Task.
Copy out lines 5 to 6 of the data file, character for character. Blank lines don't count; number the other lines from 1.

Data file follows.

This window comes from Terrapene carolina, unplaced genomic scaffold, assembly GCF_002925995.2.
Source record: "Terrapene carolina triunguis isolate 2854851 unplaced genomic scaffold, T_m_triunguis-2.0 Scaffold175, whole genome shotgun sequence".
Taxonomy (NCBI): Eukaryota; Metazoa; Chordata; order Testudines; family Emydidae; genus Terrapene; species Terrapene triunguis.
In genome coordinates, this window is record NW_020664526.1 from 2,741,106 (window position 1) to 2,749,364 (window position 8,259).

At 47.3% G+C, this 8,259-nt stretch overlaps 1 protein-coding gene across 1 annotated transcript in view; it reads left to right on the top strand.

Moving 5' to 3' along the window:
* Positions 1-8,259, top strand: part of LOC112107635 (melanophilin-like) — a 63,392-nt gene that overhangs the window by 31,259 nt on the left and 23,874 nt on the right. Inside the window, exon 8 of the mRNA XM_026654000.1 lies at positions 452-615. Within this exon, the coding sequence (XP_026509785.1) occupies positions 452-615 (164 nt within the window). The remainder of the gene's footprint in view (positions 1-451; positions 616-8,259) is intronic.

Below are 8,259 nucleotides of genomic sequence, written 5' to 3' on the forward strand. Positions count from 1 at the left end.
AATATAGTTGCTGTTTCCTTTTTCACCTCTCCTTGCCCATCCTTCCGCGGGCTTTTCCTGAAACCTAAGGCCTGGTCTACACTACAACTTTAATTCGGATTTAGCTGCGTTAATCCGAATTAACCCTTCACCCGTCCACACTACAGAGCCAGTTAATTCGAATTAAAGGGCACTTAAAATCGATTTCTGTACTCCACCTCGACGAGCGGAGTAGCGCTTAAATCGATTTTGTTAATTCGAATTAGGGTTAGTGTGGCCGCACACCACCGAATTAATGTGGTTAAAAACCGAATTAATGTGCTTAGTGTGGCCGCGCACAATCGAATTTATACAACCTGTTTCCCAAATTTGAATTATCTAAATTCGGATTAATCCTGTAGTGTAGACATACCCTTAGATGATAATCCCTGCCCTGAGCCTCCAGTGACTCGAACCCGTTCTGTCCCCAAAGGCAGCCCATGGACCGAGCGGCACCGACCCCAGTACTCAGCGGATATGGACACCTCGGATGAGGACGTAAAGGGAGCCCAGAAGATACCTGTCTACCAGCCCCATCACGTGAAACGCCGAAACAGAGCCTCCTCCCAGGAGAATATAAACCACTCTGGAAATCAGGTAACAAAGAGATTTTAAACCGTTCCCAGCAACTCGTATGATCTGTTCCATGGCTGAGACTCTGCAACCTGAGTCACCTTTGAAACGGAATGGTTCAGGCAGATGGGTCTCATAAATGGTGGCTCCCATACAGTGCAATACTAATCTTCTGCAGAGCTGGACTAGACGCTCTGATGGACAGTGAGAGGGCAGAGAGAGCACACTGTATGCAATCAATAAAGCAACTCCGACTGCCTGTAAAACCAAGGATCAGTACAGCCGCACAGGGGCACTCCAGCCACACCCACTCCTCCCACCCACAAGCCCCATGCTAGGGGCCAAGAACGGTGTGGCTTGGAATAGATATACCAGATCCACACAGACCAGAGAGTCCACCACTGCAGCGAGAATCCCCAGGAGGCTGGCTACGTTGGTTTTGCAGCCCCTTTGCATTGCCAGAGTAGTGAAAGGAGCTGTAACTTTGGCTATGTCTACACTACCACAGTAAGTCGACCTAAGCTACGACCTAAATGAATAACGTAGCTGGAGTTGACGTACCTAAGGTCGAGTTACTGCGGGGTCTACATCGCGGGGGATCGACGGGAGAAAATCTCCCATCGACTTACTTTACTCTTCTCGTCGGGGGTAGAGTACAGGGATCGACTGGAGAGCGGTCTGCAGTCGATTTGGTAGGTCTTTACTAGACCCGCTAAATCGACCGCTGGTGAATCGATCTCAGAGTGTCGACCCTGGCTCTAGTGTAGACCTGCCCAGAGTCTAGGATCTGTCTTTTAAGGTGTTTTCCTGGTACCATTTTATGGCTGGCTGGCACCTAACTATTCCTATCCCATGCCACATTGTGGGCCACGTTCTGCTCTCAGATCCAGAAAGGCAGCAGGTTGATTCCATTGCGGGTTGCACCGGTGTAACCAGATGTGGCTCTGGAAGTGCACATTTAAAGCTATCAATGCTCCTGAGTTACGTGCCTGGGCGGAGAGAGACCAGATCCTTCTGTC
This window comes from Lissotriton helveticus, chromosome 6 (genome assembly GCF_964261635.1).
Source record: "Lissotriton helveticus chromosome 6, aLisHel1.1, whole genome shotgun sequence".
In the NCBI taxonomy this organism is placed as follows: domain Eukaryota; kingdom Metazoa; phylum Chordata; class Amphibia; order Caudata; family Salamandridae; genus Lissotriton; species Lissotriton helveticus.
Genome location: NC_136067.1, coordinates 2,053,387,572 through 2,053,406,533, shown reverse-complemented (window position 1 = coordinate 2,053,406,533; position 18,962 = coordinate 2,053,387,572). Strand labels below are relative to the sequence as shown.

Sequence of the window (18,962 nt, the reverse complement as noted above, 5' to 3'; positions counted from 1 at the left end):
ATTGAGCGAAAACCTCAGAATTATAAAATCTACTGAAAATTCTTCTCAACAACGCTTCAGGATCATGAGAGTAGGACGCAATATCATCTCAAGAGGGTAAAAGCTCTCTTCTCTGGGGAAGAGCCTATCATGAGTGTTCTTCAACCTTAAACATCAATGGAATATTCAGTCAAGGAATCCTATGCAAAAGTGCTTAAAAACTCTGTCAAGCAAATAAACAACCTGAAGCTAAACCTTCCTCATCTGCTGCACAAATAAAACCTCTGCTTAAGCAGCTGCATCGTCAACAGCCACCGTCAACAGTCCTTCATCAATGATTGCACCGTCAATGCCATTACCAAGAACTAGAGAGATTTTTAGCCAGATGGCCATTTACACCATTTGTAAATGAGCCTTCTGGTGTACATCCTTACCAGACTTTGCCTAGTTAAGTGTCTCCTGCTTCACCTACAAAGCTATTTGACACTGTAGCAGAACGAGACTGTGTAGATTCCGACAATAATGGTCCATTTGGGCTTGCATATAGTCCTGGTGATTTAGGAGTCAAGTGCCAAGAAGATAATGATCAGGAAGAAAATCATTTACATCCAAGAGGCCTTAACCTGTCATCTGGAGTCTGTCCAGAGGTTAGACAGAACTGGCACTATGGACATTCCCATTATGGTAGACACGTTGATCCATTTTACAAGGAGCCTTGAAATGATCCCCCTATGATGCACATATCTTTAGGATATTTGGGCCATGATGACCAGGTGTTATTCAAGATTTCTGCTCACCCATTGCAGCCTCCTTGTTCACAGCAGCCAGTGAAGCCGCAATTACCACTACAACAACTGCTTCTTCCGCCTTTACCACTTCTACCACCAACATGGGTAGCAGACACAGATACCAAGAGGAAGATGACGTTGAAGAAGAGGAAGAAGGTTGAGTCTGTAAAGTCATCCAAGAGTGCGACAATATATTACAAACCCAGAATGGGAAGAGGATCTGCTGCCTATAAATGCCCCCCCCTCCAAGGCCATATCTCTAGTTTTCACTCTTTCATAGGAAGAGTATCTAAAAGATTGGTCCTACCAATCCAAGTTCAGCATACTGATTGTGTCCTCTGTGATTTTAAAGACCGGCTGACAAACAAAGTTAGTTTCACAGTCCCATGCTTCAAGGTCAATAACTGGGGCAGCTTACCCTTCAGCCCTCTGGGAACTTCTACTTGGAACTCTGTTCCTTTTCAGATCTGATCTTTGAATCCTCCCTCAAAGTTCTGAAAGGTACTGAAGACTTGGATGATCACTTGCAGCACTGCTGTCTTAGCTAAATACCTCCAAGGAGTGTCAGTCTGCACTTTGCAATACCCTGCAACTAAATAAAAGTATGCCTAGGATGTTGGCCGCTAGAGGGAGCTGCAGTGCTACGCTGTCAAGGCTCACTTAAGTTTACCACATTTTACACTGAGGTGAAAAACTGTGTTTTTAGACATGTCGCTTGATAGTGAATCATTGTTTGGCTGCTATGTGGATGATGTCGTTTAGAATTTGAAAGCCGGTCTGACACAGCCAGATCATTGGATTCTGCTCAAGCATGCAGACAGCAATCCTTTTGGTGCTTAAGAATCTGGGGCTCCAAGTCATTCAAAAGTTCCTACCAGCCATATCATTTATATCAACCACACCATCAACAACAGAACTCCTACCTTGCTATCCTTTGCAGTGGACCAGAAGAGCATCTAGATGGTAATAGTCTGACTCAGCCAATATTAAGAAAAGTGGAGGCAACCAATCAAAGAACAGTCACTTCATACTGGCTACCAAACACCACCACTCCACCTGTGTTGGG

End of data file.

At 47.3% G+C, this 8,259-nt stretch overlaps 1 protein-coding gene across 1 annotated transcript in view; it reads left to right on the top strand.

Moving 5' to 3' along the window: